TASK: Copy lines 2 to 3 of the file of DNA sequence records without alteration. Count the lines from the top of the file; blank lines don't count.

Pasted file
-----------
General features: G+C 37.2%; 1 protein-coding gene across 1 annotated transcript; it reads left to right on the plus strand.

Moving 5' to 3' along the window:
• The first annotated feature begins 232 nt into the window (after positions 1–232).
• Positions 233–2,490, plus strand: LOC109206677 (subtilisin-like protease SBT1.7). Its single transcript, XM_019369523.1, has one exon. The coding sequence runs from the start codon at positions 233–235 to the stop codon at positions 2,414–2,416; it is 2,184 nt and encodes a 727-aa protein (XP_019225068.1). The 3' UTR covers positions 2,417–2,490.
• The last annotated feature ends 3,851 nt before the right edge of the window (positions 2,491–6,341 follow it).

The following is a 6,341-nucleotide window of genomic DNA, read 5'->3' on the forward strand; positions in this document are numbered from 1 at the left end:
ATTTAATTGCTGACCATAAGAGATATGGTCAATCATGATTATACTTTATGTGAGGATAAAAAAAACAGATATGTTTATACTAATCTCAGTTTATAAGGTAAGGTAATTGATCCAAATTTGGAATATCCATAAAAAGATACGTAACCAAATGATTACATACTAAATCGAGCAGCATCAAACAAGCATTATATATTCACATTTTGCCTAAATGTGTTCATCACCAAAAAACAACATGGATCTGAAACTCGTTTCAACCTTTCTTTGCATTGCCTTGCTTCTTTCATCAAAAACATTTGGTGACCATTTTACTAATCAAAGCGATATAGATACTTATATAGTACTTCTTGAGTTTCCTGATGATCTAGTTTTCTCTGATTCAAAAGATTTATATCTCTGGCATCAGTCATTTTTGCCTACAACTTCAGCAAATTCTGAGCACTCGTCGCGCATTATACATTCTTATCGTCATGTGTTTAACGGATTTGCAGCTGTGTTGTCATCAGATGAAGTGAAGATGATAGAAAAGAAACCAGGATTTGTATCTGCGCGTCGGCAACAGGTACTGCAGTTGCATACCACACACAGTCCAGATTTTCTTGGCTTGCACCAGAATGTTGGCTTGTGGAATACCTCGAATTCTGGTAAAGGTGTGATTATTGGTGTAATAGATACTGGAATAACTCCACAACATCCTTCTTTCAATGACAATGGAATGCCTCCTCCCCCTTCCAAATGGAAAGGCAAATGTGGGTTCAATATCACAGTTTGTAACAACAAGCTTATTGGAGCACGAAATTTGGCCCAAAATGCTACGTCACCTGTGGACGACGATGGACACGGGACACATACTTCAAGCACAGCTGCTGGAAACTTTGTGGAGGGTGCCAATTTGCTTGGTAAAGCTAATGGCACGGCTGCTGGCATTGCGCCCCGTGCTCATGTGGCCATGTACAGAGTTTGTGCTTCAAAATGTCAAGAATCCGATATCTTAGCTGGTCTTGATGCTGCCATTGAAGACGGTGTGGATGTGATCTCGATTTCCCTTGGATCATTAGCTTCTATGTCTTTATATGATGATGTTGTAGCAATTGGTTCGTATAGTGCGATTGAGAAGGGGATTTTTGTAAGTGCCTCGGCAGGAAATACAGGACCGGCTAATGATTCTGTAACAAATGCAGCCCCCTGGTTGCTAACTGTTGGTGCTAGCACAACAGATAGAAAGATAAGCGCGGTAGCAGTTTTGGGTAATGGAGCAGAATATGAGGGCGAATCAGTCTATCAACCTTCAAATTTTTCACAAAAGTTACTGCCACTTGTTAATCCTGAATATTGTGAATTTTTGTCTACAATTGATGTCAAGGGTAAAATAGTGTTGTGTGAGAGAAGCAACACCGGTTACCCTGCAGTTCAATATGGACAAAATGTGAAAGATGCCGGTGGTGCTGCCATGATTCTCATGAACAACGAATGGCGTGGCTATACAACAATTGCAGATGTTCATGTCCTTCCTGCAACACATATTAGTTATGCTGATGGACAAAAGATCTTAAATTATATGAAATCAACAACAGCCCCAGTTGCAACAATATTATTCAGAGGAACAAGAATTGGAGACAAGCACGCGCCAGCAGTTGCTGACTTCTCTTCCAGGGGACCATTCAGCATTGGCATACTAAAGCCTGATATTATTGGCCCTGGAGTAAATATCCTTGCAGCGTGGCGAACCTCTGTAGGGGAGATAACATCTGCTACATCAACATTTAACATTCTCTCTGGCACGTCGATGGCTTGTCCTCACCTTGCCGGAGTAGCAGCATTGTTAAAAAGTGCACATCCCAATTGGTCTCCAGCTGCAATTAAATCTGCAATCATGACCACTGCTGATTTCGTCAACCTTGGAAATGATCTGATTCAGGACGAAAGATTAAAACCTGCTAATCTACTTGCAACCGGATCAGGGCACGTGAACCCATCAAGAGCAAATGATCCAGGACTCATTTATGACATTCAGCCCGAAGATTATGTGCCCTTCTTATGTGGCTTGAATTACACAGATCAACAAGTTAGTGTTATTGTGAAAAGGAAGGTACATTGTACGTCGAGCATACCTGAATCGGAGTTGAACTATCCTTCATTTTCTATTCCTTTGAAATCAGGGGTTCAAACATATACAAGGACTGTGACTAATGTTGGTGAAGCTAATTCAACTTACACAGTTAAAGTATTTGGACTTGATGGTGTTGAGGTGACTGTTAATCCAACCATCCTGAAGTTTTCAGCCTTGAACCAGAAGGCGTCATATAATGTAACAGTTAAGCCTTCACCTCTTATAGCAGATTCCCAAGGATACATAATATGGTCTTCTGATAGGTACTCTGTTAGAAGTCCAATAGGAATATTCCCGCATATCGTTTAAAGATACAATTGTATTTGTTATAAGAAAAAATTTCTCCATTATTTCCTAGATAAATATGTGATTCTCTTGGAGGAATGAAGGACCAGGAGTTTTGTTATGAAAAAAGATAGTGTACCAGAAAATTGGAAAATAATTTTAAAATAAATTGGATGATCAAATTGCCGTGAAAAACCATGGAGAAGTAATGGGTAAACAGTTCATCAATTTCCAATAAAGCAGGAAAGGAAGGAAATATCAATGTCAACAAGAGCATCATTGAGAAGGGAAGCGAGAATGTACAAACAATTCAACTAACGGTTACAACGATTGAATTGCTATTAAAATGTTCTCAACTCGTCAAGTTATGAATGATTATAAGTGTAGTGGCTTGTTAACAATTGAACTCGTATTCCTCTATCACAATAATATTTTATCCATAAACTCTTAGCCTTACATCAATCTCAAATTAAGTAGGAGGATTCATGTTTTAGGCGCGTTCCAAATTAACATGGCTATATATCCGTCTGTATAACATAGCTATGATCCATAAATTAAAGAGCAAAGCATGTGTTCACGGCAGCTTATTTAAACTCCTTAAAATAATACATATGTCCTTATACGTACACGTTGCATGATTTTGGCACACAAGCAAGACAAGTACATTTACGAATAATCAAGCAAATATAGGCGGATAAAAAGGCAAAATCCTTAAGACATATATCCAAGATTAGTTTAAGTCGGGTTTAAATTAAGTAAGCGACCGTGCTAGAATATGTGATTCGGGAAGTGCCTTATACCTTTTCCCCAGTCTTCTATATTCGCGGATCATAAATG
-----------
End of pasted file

Moving 5' to 3' along the window:
• The first annotated feature begins 232 nt into the window (after positions 1–232).